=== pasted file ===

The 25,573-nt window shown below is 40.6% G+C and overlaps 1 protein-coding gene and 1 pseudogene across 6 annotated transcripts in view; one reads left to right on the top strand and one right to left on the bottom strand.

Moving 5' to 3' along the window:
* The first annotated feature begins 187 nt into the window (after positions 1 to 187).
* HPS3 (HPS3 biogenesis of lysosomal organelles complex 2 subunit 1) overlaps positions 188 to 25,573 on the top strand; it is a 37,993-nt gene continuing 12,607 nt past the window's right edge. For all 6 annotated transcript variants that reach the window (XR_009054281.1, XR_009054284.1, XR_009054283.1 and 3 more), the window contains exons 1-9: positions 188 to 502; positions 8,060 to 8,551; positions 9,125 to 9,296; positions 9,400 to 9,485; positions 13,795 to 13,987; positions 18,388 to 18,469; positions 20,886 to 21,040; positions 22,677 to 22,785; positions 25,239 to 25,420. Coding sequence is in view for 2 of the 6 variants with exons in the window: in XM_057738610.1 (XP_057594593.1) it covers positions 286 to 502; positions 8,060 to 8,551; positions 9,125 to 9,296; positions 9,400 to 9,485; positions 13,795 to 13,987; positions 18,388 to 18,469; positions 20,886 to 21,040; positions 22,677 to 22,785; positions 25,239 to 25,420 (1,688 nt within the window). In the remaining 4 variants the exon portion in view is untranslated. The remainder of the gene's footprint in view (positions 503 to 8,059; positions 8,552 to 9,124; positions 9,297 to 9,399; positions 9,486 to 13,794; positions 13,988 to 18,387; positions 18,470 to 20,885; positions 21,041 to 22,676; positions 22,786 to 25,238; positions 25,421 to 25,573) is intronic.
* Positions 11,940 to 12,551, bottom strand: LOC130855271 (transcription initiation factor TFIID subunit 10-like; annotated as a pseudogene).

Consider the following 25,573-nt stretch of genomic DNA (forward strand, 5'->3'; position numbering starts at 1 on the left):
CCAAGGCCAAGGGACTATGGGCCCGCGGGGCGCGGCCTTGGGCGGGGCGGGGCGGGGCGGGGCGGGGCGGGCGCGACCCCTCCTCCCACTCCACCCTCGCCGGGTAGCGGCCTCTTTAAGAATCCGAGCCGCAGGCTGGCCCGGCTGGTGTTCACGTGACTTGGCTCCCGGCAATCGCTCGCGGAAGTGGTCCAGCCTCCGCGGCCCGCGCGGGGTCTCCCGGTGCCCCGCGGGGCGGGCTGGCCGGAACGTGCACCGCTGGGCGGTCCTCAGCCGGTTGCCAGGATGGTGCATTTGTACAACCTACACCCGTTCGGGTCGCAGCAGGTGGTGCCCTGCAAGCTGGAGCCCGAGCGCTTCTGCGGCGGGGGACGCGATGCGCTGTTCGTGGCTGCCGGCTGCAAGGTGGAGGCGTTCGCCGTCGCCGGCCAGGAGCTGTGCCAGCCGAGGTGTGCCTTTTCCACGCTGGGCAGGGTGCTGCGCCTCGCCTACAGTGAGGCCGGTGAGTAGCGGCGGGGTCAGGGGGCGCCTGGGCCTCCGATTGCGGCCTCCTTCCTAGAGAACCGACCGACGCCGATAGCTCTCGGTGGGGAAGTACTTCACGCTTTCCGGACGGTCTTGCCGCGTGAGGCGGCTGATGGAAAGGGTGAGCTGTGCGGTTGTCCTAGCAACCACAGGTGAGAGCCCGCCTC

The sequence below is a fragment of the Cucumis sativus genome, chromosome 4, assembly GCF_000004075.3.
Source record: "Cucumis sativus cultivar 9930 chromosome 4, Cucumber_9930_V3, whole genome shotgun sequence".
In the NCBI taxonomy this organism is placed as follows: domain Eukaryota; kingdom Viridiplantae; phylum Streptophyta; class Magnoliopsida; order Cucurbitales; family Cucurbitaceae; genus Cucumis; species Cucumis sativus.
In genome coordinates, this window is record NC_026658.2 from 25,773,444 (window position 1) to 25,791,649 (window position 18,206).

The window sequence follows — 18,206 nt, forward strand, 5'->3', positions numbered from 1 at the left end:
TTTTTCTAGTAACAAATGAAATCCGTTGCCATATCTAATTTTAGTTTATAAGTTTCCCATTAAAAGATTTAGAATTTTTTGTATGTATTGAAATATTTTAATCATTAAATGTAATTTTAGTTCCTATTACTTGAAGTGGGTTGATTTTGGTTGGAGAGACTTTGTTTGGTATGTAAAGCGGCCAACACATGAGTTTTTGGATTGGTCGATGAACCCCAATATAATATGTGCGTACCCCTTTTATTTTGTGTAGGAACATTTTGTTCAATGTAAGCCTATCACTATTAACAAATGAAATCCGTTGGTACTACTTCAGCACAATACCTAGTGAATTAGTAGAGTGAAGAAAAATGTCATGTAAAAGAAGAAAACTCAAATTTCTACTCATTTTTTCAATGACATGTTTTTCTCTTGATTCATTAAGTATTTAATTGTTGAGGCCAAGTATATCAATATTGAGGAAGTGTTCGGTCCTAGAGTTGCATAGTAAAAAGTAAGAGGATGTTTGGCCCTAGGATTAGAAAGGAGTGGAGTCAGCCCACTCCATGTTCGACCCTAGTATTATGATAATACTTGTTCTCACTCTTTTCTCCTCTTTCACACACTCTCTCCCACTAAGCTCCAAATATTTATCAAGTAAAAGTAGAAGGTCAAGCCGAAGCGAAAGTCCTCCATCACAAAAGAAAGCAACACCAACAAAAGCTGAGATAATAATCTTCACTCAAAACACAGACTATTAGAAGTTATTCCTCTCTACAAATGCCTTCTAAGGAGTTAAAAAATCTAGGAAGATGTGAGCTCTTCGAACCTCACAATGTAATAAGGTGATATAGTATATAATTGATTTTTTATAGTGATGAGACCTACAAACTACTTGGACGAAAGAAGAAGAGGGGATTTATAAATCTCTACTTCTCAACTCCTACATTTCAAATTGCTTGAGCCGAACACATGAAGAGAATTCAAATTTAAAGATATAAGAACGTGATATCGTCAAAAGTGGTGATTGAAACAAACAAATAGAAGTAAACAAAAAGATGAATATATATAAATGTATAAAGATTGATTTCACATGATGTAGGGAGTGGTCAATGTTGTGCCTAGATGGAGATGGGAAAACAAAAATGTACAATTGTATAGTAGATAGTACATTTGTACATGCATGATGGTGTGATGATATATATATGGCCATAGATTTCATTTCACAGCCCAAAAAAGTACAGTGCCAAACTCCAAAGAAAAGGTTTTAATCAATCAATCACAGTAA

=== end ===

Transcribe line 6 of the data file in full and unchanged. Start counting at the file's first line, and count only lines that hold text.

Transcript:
Consider the following 25,573-nt stretch of genomic DNA (forward strand, 5'->3'; position numbering starts at 1 on the left):